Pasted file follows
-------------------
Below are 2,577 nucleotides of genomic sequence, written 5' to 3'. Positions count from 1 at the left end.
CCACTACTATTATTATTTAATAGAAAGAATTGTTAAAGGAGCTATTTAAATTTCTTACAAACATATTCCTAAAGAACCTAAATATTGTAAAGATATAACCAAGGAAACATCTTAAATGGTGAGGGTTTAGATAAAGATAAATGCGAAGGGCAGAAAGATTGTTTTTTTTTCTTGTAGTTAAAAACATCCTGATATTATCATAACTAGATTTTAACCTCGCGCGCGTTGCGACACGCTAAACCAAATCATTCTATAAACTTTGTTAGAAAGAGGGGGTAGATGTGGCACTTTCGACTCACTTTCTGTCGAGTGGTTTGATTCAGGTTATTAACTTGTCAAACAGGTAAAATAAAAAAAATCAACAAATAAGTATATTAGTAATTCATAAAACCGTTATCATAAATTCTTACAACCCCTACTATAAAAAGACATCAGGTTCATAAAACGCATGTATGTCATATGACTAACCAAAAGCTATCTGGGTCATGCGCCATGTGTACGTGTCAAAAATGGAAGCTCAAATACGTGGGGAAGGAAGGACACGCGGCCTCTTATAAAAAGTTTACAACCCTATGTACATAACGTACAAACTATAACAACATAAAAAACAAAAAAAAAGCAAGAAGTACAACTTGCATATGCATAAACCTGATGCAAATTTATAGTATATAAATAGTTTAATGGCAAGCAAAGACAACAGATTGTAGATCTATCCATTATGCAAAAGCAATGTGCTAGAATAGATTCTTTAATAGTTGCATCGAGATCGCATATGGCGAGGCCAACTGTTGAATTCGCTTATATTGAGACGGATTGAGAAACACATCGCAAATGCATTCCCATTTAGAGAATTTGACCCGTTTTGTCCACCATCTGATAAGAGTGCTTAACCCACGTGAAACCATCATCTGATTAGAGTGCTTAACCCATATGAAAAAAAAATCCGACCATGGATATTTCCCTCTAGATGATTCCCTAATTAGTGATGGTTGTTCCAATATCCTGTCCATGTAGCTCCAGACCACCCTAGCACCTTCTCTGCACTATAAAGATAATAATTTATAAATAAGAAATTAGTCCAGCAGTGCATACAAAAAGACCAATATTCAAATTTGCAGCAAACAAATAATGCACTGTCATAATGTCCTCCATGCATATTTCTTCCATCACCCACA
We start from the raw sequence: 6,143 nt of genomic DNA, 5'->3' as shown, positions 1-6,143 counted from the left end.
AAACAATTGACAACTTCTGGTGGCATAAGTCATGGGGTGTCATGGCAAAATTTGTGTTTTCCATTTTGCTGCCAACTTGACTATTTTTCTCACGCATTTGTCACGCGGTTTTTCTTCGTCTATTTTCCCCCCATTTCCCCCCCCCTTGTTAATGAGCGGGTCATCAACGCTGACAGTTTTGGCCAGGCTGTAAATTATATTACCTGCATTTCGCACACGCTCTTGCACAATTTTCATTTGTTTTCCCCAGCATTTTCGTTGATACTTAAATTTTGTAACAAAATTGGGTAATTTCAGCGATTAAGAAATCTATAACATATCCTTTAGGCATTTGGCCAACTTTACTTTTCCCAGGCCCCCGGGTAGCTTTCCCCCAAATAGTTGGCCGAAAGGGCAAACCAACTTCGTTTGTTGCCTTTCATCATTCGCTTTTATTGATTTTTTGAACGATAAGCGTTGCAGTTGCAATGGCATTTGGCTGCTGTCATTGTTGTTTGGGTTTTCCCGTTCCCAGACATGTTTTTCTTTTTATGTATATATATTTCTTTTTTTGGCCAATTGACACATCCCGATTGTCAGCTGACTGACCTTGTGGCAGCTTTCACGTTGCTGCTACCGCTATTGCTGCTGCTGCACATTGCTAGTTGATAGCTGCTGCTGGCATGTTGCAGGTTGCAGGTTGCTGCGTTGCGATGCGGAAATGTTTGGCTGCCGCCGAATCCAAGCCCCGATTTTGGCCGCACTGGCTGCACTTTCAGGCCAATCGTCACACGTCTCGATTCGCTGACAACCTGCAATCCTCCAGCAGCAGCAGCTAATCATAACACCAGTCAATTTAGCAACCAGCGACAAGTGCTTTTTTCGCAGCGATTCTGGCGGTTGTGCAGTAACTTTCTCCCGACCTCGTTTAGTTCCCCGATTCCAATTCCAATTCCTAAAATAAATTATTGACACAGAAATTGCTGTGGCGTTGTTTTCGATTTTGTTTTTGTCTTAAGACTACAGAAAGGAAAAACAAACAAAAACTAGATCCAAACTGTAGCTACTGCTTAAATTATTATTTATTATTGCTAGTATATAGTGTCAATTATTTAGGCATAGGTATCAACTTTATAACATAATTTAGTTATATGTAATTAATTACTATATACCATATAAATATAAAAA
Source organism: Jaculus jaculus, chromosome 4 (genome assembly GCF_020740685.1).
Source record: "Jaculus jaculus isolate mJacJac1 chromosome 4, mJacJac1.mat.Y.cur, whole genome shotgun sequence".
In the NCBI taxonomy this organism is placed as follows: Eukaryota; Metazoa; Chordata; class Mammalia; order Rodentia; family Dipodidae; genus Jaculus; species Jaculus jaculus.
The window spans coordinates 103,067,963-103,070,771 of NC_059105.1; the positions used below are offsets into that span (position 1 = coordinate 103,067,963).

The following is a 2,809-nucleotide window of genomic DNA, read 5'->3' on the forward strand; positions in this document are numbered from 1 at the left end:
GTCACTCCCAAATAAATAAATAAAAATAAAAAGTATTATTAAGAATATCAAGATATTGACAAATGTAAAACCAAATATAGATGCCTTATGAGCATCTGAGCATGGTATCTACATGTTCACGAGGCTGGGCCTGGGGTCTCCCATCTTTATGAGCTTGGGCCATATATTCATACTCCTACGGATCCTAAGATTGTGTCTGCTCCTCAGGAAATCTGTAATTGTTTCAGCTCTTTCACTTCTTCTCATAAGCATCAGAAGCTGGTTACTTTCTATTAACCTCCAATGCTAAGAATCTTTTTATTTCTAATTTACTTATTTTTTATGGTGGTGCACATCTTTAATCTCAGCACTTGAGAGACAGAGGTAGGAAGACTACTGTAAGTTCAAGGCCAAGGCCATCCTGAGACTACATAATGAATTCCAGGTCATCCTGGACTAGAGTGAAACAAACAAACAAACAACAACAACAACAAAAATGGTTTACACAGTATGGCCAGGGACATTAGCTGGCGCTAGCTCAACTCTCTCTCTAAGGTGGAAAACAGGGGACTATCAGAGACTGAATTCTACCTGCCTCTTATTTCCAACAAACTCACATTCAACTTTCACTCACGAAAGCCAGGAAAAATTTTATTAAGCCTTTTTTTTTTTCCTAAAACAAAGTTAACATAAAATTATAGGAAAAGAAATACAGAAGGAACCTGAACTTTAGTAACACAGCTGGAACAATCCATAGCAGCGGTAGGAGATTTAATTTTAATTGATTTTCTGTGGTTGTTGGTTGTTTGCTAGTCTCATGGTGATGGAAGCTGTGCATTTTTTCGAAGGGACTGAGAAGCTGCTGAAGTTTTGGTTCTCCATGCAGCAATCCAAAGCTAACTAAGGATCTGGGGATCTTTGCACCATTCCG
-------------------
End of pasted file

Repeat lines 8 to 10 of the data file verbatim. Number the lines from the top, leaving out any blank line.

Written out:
The window spans coordinates 103,067,963-103,070,771 of NC_059105.1; the positions used below are offsets into that span (position 1 = coordinate 103,067,963).

The following is a 2,809-nucleotide window of genomic DNA, read 5'->3' on the forward strand; positions in this document are numbered from 1 at the left end:
GTCACTCCCAAATAAATAAATAAAAATAAAAAGTATTATTAAGAATATCAAGATATTGACAAATGTAAAACCAAATATAGATGCCTTATGAGCATCTGAGCATGGTATCTACATGTTCACGAGGCTGGGCCTGGGGTCTCCCATCTTTATGAGCTTGGGCCATATATTCATACTCCTACGGATCCTAAGATTGTGTCTGCTCCTCAGGAAATCTGTAATTGTTTCAGCTCTTTCACTTCTTCTCATAAGCATCAGAAGCTGGTTACTTTCTATTAACCTCCAATGCTAAGAATCTTTTTATTTCTAATTTACTTATTTTTTATGGTGGTGCACATCTTTAATCTCAGCACTTGAGAGACAGAGGTAGGAAGACTACTGTAAGTTCAAGGCCAAGGCCATCCTGAGACTACATAATGAATTCCAGGTCATCCTGGACTAGAGTGAAACAAACAAACAAACAACAACAACAACAAAAATGGTTTACACAGTATGGCCAGGGACATTAGCTGGCGCTAGCTCAACTCTCTCTCTAAGGTGGAAAACAGGGGACTATCAGAGACTGAATTCTACCTGCCTCTTATTTCCAACAAACTCACATTCAACTTTCACTCACGAAAGCCAGGAAAAATTTTATTAAGCCTTTTTTTTTTTCCTAAAACAAAGTTAACATAAAATTATAGGAAAAGAAATACAGAAGGAACCTGAACTTTAGTAACACAGCTGGAACAATCCATAGCAGCGGTAGGAGATTTAATTTTAATTGATTTTCTGTGGTTGTTGGTTGTTTGCTAGTCTCATGGTGATGGAAGCTGTGCATTTTTTCGAAGGGACTGAGAAGCTGCTGAAGTTTTGGTTCTCCATGCAGCAATCCAAAGCTAACTAAGGATCTGGGGATCTTTGCACCATTCCG